Urban residents are increasingly turning to bikes and scooters instead of cars in a societal shift that could help reduce carbon emissions, according to a series of recent studies.
But the so-called micromobility movement being documented by researchers has a peculiar boom-and-bust history that has made its future difficult to predict.
A recent study by McKinsey & Co., the global management consulting firm, found that micromobility companies suffered “devastating declines in ridership and revenue” from Covid-19 in 2020. Then a year later they appeared to be headed toward a quick recovery.
The reason? Home workers who suddenly were recalled to their offices began using e-bikes and scooters to commute because they feared “the risk of infection” from using buses and trains.
“They wanted mobility options that could get them where they wanted to go without sharing equipment and airspace with other occupants,” explained Andrew Duvall, a behavioral scientist with the National Renewable Energy Laboratory. He leads a team of 20 researchers that’s studying micromobility.
“The behavioral shift of people being attracted to more energy efficiency and creating less emissions is what gets our team excited about this,” he said.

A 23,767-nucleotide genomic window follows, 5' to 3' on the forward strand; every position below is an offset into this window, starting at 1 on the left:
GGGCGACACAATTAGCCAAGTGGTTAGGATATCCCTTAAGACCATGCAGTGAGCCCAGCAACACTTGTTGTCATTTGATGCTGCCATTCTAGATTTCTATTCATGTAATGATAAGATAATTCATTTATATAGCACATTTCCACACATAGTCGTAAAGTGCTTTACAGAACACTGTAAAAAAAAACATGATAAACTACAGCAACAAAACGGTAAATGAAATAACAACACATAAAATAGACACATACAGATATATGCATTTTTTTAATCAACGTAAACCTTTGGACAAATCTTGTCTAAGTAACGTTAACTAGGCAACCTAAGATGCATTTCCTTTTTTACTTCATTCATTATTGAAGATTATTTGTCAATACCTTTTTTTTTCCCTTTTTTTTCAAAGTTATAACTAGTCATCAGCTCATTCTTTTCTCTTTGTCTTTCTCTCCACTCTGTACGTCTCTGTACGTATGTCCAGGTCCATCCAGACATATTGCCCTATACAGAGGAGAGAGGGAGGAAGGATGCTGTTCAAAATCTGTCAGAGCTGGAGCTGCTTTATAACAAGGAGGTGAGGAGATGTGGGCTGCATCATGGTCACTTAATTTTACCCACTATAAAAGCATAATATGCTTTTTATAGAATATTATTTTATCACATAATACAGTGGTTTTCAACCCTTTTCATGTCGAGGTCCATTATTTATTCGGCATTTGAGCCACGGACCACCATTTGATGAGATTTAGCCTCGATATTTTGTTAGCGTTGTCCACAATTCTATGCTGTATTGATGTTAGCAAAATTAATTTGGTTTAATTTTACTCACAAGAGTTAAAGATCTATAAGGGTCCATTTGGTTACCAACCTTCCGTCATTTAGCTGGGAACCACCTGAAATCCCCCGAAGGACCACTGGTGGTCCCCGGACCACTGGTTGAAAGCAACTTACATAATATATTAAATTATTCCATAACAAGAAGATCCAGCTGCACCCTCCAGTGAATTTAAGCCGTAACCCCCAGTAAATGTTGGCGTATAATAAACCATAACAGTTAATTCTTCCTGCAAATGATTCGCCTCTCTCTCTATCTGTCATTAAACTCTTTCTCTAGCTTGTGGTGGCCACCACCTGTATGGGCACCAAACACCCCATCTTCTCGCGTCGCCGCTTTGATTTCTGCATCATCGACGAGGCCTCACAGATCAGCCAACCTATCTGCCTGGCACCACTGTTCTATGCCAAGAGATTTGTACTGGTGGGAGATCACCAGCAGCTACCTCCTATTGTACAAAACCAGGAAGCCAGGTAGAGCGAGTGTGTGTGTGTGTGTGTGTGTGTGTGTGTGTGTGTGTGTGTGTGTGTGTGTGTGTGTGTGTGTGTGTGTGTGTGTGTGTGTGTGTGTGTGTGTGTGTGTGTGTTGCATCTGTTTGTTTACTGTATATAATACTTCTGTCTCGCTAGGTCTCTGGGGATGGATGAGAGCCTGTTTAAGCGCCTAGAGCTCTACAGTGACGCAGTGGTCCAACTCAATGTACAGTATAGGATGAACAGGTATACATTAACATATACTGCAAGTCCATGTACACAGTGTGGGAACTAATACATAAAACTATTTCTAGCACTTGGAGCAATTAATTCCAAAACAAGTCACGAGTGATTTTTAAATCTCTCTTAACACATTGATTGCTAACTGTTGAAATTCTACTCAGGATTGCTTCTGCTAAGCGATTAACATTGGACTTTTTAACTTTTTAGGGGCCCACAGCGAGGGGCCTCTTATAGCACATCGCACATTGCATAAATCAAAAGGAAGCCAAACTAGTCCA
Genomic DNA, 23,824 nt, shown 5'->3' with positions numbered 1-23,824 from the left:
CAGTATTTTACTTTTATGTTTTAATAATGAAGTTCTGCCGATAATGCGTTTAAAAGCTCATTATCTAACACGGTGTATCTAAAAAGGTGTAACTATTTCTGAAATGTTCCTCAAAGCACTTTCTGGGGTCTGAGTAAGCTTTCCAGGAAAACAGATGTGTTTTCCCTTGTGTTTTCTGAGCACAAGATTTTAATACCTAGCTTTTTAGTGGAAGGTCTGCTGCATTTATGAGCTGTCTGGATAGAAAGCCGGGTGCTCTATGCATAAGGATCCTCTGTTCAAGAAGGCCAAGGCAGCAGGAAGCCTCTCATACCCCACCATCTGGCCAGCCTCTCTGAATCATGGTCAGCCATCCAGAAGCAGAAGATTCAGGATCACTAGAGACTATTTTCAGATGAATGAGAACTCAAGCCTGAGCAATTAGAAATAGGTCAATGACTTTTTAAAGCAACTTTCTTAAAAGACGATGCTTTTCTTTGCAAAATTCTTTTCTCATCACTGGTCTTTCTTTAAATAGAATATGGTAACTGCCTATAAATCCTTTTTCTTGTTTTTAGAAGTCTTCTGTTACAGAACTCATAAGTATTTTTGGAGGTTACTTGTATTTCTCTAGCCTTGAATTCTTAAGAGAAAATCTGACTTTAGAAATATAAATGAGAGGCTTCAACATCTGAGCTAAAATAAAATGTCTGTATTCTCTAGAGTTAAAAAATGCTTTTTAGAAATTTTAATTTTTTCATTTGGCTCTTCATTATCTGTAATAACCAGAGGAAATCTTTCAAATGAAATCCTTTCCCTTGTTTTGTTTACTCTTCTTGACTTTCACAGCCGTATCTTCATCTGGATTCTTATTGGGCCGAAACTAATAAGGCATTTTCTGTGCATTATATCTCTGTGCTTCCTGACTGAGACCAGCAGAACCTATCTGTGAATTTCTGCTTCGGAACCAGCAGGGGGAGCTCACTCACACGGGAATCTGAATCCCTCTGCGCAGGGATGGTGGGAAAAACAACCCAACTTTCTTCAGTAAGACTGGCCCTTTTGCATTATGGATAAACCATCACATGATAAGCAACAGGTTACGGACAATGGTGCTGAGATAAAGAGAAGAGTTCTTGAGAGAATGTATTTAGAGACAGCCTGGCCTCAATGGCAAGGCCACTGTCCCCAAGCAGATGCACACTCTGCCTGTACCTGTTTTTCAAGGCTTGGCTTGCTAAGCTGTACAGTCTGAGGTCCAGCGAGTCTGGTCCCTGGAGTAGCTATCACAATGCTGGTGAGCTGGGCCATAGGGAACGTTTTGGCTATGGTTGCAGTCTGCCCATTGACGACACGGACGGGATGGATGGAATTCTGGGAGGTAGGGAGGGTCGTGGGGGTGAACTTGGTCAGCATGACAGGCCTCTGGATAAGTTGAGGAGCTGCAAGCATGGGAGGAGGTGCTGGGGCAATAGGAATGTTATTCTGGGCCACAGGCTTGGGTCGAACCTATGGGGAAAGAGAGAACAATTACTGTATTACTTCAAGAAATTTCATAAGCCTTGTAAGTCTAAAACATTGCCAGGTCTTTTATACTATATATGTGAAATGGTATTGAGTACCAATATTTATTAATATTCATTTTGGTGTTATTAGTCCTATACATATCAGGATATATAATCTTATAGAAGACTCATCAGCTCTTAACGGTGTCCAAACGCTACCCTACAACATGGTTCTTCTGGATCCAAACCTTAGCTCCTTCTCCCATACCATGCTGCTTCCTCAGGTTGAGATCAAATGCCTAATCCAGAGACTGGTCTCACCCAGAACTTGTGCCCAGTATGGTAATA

Duvall added that there is evidence of a generational shift, including a trend showing that young people in cities are climbing into automobile ownership later in life than they used to.
“Getting a car key and a driver’s license are no longer the icons of freedom of mobility that they once were,” he said, noting that it can cost $8,000 a year to own and maintain a car. Renting or buying an electric bike or scooter can cost much less.
A recent NREL study shows that Americans being lured by micromobility are likely between the ages of 16 and 60. In normal times their bikes and scooters would be headed toward school or work. But as Covid eases, those bike and scooter trips could often be combined with longer bus or train rides.
The study estimates that they have the potential to save 2.3 billion gallons of gasoline annually in the U.S. They could also pose some safety problems, because the U.S. lags behind Europe and parts of Asia in separating bike lanes from cars.
NREL scientists noted the need for more research on how weather differences, like snowy winters, may impact the safe use of more bikes and scooters in the U.S.
On the other hand, the reduction of traffic congestion as a result of shifting to smaller vehicles might help crowded cities decide how to manage more bike and scooter traffic.
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